If you don’t like dice, steer clear, and there’s not much optimization to be done, so understand you’re playing a pretty light game.

Viticulture

Viticulture

  • 1 play with 5-6 players in the past two weeks
  • Played before

This is the first time I’ve played Viticulture that wasn’t solo and there’s quite a bit more game here than I expected. The shifting availability of different actions combined with the grande worker’s ability to ignore those slots—but just once a year—made for a lot of difficult decisions and hard cuts.

I do think the game went a bit long with six, but so long as the players know the game, I’d expect this one to play in under two hours with 5 or 6. I’ll agree with the majority of whiners out there and say the cards are a bit too random, though it’s not so bad to ruin the game.

Escape: The Curse of the Temple

Escape: The Curse of the Temple

  • 1 play with 5 players in the past two weeks
  • New to me

I had backed this on Kickstarter, but ended up selling it with the expectation that I wouldn’t play it much, and after playing it once that was a good decision. However, it is a pretty great game, one I would never turn down.

The basic premise is you (and 2 to 4 of your friends) are stuck in a temple and need to get out in 10 minutes. You’ll discover new rooms, move between rooms, place gems in rooms to appease the temple, and eventually escape. And you’ll do all of this by rolling dice as fast as possible because Escape is played in real-time. You can roll your dice as much as you want, but you’ll eventually roll dice that can’t be re-rolled unless you get another die face to “unlock” them. It’s possible to be completely locked, in which case you’ll need a friend to come over and help you out, so it’s best to not completely split the party (but you knew that already).

In my one play, we had a full compliment of 5 players and the game hummed along. The soundtrack did it’s job of making us even more tense than we otherwise were and the 10 minute timer is absolutely perfect, this game can’t overstay it’s welcome.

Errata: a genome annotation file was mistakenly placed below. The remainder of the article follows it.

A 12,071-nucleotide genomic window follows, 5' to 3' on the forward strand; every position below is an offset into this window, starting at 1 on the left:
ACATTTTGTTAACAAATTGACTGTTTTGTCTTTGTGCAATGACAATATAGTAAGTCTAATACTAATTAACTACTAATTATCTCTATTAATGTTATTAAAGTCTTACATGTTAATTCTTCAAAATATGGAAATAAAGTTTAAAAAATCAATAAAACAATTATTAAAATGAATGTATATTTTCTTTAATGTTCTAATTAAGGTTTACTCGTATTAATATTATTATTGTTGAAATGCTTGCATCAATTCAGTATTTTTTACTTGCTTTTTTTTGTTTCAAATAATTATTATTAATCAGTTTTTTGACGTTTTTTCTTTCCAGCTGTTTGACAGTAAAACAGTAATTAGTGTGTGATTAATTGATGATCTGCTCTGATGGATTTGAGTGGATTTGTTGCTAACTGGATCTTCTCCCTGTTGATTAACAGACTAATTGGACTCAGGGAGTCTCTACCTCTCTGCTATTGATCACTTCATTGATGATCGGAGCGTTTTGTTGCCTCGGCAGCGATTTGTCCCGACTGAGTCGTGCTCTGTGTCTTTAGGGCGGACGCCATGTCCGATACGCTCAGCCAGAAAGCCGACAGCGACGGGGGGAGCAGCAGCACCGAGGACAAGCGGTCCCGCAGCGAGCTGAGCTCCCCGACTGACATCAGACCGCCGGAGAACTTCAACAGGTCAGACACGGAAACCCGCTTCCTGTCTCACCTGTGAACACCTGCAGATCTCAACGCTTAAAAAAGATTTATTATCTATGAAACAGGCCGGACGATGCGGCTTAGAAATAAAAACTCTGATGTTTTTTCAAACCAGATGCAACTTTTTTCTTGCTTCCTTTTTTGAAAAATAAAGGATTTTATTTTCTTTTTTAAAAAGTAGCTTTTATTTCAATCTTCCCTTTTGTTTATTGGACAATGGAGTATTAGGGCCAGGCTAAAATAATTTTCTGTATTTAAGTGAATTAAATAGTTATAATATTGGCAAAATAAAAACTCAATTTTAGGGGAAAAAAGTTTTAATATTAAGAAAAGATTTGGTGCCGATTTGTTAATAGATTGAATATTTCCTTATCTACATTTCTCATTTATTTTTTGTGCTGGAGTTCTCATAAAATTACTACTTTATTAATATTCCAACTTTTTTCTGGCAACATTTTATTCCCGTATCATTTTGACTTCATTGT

So why am I glad I didn’t buy it? It’s a fun game, but it’s one I would only get played in groups and I have so many other games to play with larger groups. Such as…

Spyfall

Spyfall

  • 3 plays with 6-8 players in the past two weeks
  • Played before

People are always confused about how Spyfall works: everyone is given a card. All but one of those cards tells you where you are and what your role is in that location. The remaining card tells that player that they’re the spy. Then there’s eight minutes of players asking each other questions one at a time in order to determine who knows enough about the location that they aren’t a spy.

Here’s my favorite example: you’re on a space station and you have a pretty good hunch that Scott is the spy, so you turn to him and ask:

Hey Scott, how often do you open the windows around here?

He looks at you for a few seconds, thinks, and responds:

Every now and again.

Well, you now know who the spy is.

The more I play this game, the more I love it. It fits perfectly next to One Night Ultimate Werewolf as a party game that doesn’t over stay it’s welcome, doesn’t have player elimination and is more about the play than winning.

Imperial Settlers

<img src=“../assets/covers/imperial-settlers.jpg” alt=“Imperial Settlers” class=“image-right” />

  • 1 play with 3 players in the past two weeks
  • Played before